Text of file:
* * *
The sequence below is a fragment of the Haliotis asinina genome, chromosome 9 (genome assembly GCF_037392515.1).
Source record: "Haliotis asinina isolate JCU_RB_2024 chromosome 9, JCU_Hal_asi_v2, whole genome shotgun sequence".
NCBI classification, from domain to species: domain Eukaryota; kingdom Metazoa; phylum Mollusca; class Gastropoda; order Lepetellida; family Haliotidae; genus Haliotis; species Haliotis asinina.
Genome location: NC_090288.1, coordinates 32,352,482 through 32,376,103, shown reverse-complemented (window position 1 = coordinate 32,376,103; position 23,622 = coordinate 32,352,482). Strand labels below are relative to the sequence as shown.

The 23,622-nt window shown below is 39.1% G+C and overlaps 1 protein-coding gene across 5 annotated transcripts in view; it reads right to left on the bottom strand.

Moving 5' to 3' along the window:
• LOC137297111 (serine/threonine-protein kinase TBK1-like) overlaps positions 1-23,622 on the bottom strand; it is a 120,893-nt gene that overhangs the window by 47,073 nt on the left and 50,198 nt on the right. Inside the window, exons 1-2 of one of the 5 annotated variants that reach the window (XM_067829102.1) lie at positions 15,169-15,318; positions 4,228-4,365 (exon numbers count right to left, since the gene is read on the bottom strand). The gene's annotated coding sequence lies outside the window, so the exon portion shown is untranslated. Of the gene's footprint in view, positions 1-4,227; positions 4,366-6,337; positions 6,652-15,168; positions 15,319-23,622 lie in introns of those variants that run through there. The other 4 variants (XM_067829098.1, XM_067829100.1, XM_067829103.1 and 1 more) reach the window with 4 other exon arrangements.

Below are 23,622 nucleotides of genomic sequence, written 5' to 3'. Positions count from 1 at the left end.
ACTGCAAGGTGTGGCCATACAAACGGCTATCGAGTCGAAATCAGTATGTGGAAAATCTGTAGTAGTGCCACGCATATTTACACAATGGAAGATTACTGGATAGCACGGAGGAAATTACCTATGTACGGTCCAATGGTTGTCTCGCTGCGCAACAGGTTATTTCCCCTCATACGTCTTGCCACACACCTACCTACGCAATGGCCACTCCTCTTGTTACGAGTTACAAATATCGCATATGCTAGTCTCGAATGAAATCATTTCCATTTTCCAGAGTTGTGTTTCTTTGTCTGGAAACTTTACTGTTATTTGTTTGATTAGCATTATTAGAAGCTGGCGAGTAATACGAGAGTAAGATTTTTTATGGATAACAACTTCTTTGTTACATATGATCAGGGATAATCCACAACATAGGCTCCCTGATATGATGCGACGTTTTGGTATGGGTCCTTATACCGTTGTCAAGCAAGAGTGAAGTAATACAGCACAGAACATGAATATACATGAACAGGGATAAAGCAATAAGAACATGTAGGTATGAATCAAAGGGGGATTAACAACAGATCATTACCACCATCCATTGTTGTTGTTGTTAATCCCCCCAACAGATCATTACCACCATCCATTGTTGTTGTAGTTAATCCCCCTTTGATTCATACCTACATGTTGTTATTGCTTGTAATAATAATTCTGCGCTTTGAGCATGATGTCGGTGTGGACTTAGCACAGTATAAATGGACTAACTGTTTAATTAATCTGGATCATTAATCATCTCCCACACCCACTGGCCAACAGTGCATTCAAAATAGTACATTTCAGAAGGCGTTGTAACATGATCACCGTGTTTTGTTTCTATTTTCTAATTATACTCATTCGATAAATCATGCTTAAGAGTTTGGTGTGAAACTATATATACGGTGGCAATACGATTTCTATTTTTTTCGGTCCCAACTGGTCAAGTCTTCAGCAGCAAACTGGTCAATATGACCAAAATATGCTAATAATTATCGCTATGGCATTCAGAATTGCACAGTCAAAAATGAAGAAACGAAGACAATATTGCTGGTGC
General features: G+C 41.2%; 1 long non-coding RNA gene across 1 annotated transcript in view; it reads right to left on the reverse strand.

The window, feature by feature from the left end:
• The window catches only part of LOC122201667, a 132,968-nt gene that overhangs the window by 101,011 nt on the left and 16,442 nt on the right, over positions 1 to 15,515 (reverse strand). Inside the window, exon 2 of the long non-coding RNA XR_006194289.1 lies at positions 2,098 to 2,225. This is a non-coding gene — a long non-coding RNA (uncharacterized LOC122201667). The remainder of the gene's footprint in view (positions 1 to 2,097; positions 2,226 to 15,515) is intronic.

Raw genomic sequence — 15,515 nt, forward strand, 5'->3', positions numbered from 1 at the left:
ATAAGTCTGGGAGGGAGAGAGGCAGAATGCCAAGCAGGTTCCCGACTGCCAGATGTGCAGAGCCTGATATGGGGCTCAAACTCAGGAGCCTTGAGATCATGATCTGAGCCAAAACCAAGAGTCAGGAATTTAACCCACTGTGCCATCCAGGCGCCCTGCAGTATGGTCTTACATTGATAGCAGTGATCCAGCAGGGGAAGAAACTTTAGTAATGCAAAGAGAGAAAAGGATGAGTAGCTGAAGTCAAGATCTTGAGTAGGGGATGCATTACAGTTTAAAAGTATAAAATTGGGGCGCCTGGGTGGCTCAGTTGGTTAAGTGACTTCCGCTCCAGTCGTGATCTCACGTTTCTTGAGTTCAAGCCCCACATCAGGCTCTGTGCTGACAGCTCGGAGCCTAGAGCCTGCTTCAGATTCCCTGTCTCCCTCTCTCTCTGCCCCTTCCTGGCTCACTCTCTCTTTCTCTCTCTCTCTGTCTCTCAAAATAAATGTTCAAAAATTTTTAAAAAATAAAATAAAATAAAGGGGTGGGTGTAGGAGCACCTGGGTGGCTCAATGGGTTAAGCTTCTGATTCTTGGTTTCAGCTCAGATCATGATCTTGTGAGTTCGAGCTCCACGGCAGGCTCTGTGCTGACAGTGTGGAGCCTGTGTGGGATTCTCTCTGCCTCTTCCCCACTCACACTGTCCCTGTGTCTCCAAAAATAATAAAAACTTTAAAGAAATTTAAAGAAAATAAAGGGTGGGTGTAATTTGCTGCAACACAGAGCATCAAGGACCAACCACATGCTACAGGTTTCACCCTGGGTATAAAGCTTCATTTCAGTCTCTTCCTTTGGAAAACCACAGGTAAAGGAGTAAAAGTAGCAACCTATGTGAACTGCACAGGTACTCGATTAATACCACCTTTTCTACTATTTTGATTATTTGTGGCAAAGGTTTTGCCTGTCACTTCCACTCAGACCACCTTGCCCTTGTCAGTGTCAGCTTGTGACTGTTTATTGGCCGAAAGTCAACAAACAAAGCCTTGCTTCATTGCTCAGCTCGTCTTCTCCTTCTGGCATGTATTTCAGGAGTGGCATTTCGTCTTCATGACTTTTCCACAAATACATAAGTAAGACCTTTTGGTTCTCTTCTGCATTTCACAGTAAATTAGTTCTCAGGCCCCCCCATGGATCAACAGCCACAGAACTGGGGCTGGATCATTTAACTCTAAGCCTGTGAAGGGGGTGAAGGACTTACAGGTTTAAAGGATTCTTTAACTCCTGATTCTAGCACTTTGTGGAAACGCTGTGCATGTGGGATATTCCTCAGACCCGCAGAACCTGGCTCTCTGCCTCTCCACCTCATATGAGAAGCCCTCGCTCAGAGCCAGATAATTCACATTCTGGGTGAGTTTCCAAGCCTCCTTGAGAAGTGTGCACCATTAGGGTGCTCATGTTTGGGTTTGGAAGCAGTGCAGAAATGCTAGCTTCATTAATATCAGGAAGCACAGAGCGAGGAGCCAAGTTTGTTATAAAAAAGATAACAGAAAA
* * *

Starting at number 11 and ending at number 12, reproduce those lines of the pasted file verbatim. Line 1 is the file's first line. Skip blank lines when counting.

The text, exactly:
The window, feature by feature from the left end:
• The window catches only part of LOC122201667, a 132,968-nt gene that overhangs the window by 101,011 nt on the left and 16,442 nt on the right, over positions 1 to 15,515 (reverse strand). Inside the window, exon 2 of the long non-coding RNA XR_006194289.1 lies at positions 2,098 to 2,225. This is a non-coding gene — a long non-coding RNA (uncharacterized LOC122201667). The remainder of the gene's footprint in view (positions 1 to 2,097; positions 2,226 to 15,515) is intronic.